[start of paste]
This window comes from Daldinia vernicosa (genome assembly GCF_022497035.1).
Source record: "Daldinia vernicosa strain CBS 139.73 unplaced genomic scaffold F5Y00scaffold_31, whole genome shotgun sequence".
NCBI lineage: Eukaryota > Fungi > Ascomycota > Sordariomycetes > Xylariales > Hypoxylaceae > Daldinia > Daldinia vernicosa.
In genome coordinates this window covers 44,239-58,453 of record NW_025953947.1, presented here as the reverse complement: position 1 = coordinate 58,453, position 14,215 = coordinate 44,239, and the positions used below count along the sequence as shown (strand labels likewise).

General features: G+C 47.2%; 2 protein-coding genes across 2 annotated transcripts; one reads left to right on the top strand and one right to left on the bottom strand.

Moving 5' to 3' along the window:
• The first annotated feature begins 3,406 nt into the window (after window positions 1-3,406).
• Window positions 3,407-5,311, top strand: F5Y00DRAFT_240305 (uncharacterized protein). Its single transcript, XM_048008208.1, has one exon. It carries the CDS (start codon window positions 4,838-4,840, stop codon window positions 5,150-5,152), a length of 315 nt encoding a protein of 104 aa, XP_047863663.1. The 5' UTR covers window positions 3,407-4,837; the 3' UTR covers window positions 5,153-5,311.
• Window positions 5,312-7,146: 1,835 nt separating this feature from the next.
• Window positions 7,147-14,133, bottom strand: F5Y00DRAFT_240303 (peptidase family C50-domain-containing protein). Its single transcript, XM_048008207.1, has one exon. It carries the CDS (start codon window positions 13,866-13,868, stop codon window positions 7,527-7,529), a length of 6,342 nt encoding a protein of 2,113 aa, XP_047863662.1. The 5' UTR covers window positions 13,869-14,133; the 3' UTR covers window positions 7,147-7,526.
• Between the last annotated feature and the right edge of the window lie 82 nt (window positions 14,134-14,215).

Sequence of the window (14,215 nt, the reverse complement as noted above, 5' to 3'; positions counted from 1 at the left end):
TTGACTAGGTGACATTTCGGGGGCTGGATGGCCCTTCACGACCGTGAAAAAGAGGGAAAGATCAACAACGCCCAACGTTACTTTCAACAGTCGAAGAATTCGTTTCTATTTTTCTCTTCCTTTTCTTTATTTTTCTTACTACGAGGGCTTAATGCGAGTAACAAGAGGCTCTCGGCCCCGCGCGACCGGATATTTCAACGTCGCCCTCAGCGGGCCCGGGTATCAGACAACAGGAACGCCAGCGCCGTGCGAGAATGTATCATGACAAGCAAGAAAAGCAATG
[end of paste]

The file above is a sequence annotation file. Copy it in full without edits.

This window comes from Daldinia vernicosa (genome assembly GCF_022497035.1).
Source record: "Daldinia vernicosa strain CBS 139.73 unplaced genomic scaffold F5Y00scaffold_31, whole genome shotgun sequence".
NCBI lineage: Eukaryota > Fungi > Ascomycota > Sordariomycetes > Xylariales > Hypoxylaceae > Daldinia > Daldinia vernicosa.
In genome coordinates this window covers 44,239-58,453 of record NW_025953947.1, presented here as the reverse complement: position 1 = coordinate 58,453, position 14,215 = coordinate 44,239, and the positions used below count along the sequence as shown (strand labels likewise).

General features: G+C 47.2%; 2 protein-coding genes across 2 annotated transcripts; one reads left to right on the top strand and one right to left on the bottom strand.

Moving 5' to 3' along the window:
• The first annotated feature begins 3,406 nt into the window (after window positions 1-3,406).
• Window positions 3,407-5,311, top strand: F5Y00DRAFT_240305 (uncharacterized protein). Its single transcript, XM_048008208.1, has one exon. It carries the CDS (start codon window positions 4,838-4,840, stop codon window positions 5,150-5,152), a length of 315 nt encoding a protein of 104 aa, XP_047863663.1. The 5' UTR covers window positions 3,407-4,837; the 3' UTR covers window positions 5,153-5,311.
• Window positions 5,312-7,146: 1,835 nt separating this feature from the next.
• Window positions 7,147-14,133, bottom strand: F5Y00DRAFT_240303 (peptidase family C50-domain-containing protein). Its single transcript, XM_048008207.1, has one exon. It carries the CDS (start codon window positions 13,866-13,868, stop codon window positions 7,527-7,529), a length of 6,342 nt encoding a protein of 2,113 aa, XP_047863662.1. The 5' UTR covers window positions 13,869-14,133; the 3' UTR covers window positions 7,147-7,526.
• Between the last annotated feature and the right edge of the window lie 82 nt (window positions 14,134-14,215).

Sequence of the window (14,215 nt, the reverse complement as noted above, 5' to 3'; positions counted from 1 at the left end):
TTGACTAGGTGACATTTCGGGGGCTGGATGGCCCTTCACGACCGTGAAAAAGAGGGAAAGATCAACAACGCCCAACGTTACTTTCAACAGTCGAAGAATTCGTTTCTATTTTTCTCTTCCTTTTCTTTATTTTTCTTACTACGAGGGCTTAATGCGAGTAACAAGAGGCTCTCGGCCCCGCGCGACCGGATATTTCAACGTCGCCCTCAGCGGGCCCGGGTATCAGACAACAGGAACGCCAGCGCCGTGCGAGAATGTATCATGACAAGCAAGAAAAGCAATG